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  7. Missy

    Missy Aficionado

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    Oct 17, 2015

    Our district has in school suspension, Saturday School, out of school suspension, an alternative HS and ultimately, expulsion.
    My current principal is very effective with management, but the previous one thought yelling was the answer.
     
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  8. bandnerdtx

    bandnerdtx Aficionado

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    Oct 17, 2015

    Our regular work day is 10 hours, easily, not including nights when we have duty (although that's typically only 1 night a week... it's still a 7:30am to 9:30pm day). I rarely have time for lunch. None of our admin team actually sits and eats lunch for 25 mintues. Ever. We go non-stop from the time we get into the building until we leave.

    Discipline takes up about 70% of my time, but it's only about 20% of my official list of duties. If all I had to do was discipline, I think it would be a lot better because I could really focus on developing a relationship with a child and the parents to hopefully lead the child to a significant change in behavior. But the truth is, I have to fit in disciplining students (which of course can't be scheduled) in between ARDs, required district meetings, PLCs, helping new teachers, completing state and federally mandated paperwork, managing technology, coordinating testing, handling struggling teachers, managing conflicts between coworkers, working with parents, organizing the next fundraiser, scheduling maintenance, etc, etc, etc...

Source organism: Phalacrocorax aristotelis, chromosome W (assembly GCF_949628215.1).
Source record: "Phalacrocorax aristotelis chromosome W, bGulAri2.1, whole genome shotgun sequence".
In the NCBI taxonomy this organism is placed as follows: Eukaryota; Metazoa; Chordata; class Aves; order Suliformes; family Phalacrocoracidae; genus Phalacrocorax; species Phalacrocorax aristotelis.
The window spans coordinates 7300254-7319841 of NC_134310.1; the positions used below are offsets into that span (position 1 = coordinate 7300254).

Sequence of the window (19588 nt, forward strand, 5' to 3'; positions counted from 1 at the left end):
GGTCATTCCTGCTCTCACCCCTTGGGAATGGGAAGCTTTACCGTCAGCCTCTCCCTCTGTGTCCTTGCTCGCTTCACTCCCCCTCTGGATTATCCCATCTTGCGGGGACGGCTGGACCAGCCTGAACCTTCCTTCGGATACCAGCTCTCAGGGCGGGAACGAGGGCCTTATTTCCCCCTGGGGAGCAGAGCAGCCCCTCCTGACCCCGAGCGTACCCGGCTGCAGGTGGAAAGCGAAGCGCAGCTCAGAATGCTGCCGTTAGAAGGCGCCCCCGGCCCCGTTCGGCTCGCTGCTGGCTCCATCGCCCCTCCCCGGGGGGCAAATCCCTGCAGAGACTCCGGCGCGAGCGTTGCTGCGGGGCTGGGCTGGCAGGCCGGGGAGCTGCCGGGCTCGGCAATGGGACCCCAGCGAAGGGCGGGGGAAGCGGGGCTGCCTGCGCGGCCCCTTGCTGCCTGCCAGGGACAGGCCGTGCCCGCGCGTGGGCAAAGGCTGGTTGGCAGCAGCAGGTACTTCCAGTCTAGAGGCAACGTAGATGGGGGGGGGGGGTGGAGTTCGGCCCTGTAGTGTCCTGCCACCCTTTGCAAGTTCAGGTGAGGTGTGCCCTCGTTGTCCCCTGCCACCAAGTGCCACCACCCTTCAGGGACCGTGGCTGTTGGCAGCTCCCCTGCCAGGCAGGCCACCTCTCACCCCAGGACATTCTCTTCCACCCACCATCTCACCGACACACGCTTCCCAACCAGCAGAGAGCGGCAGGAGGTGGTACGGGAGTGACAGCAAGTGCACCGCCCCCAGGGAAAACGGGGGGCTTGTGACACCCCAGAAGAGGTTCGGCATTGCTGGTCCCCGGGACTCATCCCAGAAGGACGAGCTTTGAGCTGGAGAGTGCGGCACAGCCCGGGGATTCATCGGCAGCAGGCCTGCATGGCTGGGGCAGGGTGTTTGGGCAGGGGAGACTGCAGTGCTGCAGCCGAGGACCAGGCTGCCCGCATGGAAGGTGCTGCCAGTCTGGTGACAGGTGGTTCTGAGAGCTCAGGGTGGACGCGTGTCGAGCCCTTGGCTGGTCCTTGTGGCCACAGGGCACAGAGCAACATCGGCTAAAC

We are fortunate in that we have 4 administrators, a principal and 3 assistants, for 1200 kids, but we could easily benefit from one more person!
     
  9. frogger

    frogger Devotee

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    Oct 17, 2015

    Thank you all for your responses! I do work in a Middle School so we do have In School and Out of School Suspension and Detention which I gather the teacher can give the student and the student stays after school for about 1 hour with that teacher. We have a couple of alternative schools as well but I think there is stigma attached to one of them (only bad kids go there or something like that) but I think that we need to really look into what school environment is best for the student and the rest of the students affected by the behavior, etc.,